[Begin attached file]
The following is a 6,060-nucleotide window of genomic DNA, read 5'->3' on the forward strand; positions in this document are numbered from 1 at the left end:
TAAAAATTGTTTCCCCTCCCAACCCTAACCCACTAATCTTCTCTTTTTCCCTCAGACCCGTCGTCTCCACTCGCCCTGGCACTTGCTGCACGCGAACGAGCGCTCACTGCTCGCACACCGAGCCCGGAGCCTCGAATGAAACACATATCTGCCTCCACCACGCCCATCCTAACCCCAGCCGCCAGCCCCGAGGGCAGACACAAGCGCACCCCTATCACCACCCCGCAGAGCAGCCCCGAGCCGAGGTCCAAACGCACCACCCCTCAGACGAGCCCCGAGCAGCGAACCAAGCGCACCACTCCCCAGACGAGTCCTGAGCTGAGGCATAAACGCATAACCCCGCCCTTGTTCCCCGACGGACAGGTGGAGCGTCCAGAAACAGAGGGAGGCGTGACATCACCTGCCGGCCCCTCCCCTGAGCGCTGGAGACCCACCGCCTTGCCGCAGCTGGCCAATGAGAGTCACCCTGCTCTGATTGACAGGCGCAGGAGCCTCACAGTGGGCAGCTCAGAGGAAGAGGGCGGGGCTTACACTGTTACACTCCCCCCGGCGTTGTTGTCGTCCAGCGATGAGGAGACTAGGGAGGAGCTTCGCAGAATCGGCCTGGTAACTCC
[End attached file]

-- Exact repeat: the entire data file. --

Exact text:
The following is a 6,060-nucleotide window of genomic DNA, read 5'->3' on the forward strand; positions in this document are numbered from 1 at the left end:
TAAAAATTGTTTCCCCTCCCAACCCTAACCCACTAATCTTCTCTTTTTCCCTCAGACCCGTCGTCTCCACTCGCCCTGGCACTTGCTGCACGCGAACGAGCGCTCACTGCTCGCACACCGAGCCCGGAGCCTCGAATGAAACACATATCTGCCTCCACCACGCCCATCCTAACCCCAGCCGCCAGCCCCGAGGGCAGACACAAGCGCACCCCTATCACCACCCCGCAGAGCAGCCCCGAGCCGAGGTCCAAACGCACCACCCCTCAGACGAGCCCCGAGCAGCGAACCAAGCGCACCACTCCCCAGACGAGTCCTGAGCTGAGGCATAAACGCATAACCCCGCCCTTGTTCCCCGACGGACAGGTGGAGCGTCCAGAAACAGAGGGAGGCGTGACATCACCTGCCGGCCCCTCCCCTGAGCGCTGGAGACCCACCGCCTTGCCGCAGCTGGCCAATGAGAGTCACCCTGCTCTGATTGACAGGCGCAGGAGCCTCACAGTGGGCAGCTCAGAGGAAGAGGGCGGGGCTTACACTGTTACACTCCCCCCGGCGTTGTTGTCGTCCAGCGATGAGGAGACTAGGGAGGAGCTTCGCAGAATCGGCCTGGTAACTCC